Travelling and health
Before you book your trip abroad, you should be aware of health risks at your destination and preferably see your Practice Nurse or Travel Health Advisor at least 6 weeks before your planned departure. The nurse or travel health advisor can make an individual ‘health risk assessment’ for you and your family which will identify hazards related to your destination(s) and planned activities, and will provide appropriate health advice.
In order for the Practice Nurse or Travel Health Advisor to make a thorough risk assessment, you will be asked - during your first visit - for detailed information regarding each member of your family and your trip.
- Personal details including age
- Departure date
- Length of stay
- Planned activities
- Type of accommodation
- Previous vaccinations received
- Medical history
This process can appear excessive, but is vital in order to tailor the advice to your specific needs. Following the risk assessment, the Practice Nurse or Travel Health Advisor will make recommendations on vaccines and malaria medication that may be appropriate for your travel plans, as well as offering advice on other potential risks. This advice might include a recommendation to defer travel to your chosen area because your child is too young to receive some vaccinations and the risk of getting diseases is too great.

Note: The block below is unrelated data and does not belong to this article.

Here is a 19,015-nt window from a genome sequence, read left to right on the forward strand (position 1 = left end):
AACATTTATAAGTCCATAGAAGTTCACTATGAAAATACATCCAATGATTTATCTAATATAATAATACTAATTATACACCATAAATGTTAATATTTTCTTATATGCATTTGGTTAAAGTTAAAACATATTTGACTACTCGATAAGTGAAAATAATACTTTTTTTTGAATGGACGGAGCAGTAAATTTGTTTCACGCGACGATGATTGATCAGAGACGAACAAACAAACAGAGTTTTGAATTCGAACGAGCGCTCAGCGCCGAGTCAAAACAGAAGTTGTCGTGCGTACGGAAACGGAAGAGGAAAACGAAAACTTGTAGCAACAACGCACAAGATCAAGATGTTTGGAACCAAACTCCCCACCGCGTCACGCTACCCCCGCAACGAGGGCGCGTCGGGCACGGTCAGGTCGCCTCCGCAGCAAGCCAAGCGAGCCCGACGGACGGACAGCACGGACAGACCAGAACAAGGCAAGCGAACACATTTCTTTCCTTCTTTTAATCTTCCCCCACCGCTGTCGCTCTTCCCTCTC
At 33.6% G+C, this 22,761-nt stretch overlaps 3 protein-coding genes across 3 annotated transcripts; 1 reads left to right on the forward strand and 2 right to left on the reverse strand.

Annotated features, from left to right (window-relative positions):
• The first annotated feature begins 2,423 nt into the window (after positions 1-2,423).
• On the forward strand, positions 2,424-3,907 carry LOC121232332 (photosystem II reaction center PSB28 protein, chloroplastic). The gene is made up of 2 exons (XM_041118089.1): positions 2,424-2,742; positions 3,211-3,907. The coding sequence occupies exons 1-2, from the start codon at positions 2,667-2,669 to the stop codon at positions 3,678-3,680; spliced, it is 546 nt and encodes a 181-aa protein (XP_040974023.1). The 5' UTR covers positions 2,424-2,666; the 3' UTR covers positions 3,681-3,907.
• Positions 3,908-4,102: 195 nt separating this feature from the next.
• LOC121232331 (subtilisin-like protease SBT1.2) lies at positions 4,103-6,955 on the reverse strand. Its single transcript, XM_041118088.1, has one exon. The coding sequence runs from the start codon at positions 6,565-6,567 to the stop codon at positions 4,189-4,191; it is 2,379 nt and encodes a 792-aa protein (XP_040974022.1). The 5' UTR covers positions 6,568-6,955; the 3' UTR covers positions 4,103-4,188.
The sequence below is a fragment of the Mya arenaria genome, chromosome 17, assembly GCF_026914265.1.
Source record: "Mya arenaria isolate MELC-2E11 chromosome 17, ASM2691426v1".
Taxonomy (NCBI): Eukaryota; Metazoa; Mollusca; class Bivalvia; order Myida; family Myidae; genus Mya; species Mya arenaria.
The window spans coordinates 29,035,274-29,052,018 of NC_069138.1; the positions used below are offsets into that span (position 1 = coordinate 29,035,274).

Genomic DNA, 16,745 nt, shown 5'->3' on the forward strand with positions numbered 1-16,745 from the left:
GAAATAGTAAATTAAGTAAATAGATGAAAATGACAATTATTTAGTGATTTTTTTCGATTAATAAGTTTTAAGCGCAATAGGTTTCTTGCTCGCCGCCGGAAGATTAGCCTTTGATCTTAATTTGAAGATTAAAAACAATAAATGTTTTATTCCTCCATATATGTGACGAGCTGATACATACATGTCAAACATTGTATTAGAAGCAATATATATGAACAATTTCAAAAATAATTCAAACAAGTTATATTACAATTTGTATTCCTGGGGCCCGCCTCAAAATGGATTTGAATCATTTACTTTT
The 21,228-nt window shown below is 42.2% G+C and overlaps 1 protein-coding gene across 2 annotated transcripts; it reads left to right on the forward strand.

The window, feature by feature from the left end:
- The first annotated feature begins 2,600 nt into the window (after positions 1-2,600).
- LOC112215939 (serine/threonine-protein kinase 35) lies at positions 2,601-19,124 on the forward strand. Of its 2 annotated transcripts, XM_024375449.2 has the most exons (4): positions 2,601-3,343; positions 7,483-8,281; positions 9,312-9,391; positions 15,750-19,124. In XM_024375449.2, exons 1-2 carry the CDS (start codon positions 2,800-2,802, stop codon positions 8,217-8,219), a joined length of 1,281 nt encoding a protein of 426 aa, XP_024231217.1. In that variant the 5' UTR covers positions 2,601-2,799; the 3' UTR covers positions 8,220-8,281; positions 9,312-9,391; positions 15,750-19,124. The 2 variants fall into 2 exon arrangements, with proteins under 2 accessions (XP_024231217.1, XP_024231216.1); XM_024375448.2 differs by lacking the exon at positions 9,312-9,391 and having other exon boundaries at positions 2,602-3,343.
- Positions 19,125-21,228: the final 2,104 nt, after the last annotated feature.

Know Before You Go campaign - Foreign and Commonwealth Office
- get comprehensive travel insurance, and read the small print
- check the FCO’s country travel advice
- research your destination – know the local laws and customs
- research the health risk on the NHS travel health information page as soon as possible before travelling, and if necessary visit your GP or Travel Health Advisor
- check your passport is valid, has enough page space, time left to run and you have all necessary visas
- make copies of important travel documents and/or store them online using a secure data storage site
- tell someone where you are going and leave emergency contact details with them
- take enough money and have access to emergency funds
The Isle of Man is not part of the European Union (EU) or the European Economic Area (EEA), which is where the EHIC (formerly Form E111) scheme operates. Isle of Man residents will require appropriate insurance when travelling to the EU and EEA. Make sure you're covered - insurance for on and off Island travel.
For further information on outbreak news and travel health, view the related links section.